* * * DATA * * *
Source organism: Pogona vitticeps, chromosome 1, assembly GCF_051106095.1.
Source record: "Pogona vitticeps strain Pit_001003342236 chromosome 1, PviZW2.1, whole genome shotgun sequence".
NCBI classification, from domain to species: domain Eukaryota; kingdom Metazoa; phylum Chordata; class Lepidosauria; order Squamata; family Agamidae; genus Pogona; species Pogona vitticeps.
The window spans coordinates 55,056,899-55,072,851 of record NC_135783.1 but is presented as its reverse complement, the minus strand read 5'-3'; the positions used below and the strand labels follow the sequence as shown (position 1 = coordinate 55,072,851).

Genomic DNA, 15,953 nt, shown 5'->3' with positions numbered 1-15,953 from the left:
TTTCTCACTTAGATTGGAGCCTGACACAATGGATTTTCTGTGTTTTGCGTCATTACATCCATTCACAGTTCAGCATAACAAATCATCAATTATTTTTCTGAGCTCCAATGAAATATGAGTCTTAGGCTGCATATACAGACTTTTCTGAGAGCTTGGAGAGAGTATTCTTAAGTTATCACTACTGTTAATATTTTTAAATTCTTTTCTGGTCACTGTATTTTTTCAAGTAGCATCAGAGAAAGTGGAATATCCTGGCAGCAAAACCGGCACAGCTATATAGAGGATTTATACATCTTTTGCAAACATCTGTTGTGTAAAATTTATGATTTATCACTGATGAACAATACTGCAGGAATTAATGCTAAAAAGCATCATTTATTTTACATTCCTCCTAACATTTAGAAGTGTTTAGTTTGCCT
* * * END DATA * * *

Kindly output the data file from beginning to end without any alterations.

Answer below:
Source organism: Pogona vitticeps, chromosome 1, assembly GCF_051106095.1.
Source record: "Pogona vitticeps strain Pit_001003342236 chromosome 1, PviZW2.1, whole genome shotgun sequence".
NCBI classification, from domain to species: domain Eukaryota; kingdom Metazoa; phylum Chordata; class Lepidosauria; order Squamata; family Agamidae; genus Pogona; species Pogona vitticeps.
The window spans coordinates 55,056,899-55,072,851 of record NC_135783.1 but is presented as its reverse complement, the minus strand read 5'-3'; the positions used below and the strand labels follow the sequence as shown (position 1 = coordinate 55,072,851).

Genomic DNA, 15,953 nt, shown 5'->3' with positions numbered 1-15,953 from the left:
TTTCTCACTTAGATTGGAGCCTGACACAATGGATTTTCTGTGTTTTGCGTCATTACATCCATTCACAGTTCAGCATAACAAATCATCAATTATTTTTCTGAGCTCCAATGAAATATGAGTCTTAGGCTGCATATACAGACTTTTCTGAGAGCTTGGAGAGAGTATTCTTAAGTTATCACTACTGTTAATATTTTTAAATTCTTTTCTGGTCACTGTATTTTTTCAAGTAGCATCAGAGAAAGTGGAATATCCTGGCAGCAAAACCGGCACAGCTATATAGAGGATTTATACATCTTTTGCAAACATCTGTTGTGTAAAATTTATGATTTATCACTGATGAACAATACTGCAGGAATTAATGCTAAAAAGCATCATTTATTTTACATTCCTCCTAACATTTAGAAGTGTTTAGTTTGCCT